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Traffic air pollution can develop facial Lentigines: Study

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Washington: A new study has revealed a connection between the levels of traffic-related air pollution and air pollution-associated gases which result in the formation of dark spots on the skin, known as Lentigines.

Lead researcher Jean Krutmann, MD, of the IUF-Leibniz Research Institute for Environmental Medicine, Dusseldorf, Germany said the traffic-related air pollution is characterized by increased concentration of nitrogen dioxide (NO2). While NO2 exposure is known to be associated with low lung function and lung cancer, the effect of NO2 on human skin has never been investigated.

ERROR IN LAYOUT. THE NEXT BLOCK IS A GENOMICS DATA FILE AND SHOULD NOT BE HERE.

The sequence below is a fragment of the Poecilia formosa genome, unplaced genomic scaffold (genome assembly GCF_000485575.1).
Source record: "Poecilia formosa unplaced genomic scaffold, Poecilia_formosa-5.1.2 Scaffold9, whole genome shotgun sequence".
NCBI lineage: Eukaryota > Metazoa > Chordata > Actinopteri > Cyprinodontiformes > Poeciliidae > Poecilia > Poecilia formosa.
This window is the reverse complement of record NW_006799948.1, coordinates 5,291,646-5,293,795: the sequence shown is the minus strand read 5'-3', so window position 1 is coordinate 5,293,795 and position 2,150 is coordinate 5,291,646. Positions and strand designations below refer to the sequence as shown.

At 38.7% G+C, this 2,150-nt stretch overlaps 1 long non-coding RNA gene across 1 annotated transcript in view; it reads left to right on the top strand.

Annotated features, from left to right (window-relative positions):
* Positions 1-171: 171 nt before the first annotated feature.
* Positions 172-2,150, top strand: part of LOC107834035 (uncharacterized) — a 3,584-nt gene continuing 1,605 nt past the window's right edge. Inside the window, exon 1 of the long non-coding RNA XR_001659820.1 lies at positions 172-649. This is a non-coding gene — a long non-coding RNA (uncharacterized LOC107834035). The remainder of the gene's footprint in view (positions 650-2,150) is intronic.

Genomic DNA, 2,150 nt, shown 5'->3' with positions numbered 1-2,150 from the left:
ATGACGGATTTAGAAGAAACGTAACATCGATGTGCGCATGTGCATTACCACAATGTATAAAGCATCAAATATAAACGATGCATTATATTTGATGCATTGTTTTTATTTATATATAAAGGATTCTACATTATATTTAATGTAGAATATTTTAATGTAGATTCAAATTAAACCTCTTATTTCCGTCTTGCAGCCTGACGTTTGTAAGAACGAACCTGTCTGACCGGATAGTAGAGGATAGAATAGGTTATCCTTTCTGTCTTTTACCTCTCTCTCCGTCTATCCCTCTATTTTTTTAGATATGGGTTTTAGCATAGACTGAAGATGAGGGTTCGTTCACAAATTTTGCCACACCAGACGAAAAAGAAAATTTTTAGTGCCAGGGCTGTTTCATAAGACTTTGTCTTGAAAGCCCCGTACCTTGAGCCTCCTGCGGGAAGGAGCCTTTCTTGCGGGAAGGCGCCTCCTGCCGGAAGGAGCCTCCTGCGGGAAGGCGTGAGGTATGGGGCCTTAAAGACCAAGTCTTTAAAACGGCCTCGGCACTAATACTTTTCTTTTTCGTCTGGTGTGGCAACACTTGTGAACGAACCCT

Researchers from Elsevier performed a sensitivity analysis to find out whether it was the concentration of particulate matter or NO2 gas that had a greater impact on dark spot formation.

They found that the NO2 gas had a slightly stronger effect than the particulate matter concentration.

The study found that Lentigines, also known as liver spots, are small, darkened areas of the skin. Although they may first appear small, they may enlarge and separate patches may merge.

Lentigines, which contain an increased number of the melanin-forming cells of the skin (melanocytes), are most commonly found on the face, forearms, hands, and upper trunk. Usually brown in color, lentigines can appear yellow-tan to black.

Additionally, they are more common in light-skinned individuals and in the US, solar (sun-associated) lentigines are noted in 90% of Caucasians older than 60 and 20% of those younger than 35 years.

The study is published in the journal of Investigative Dermatology.(ANI)

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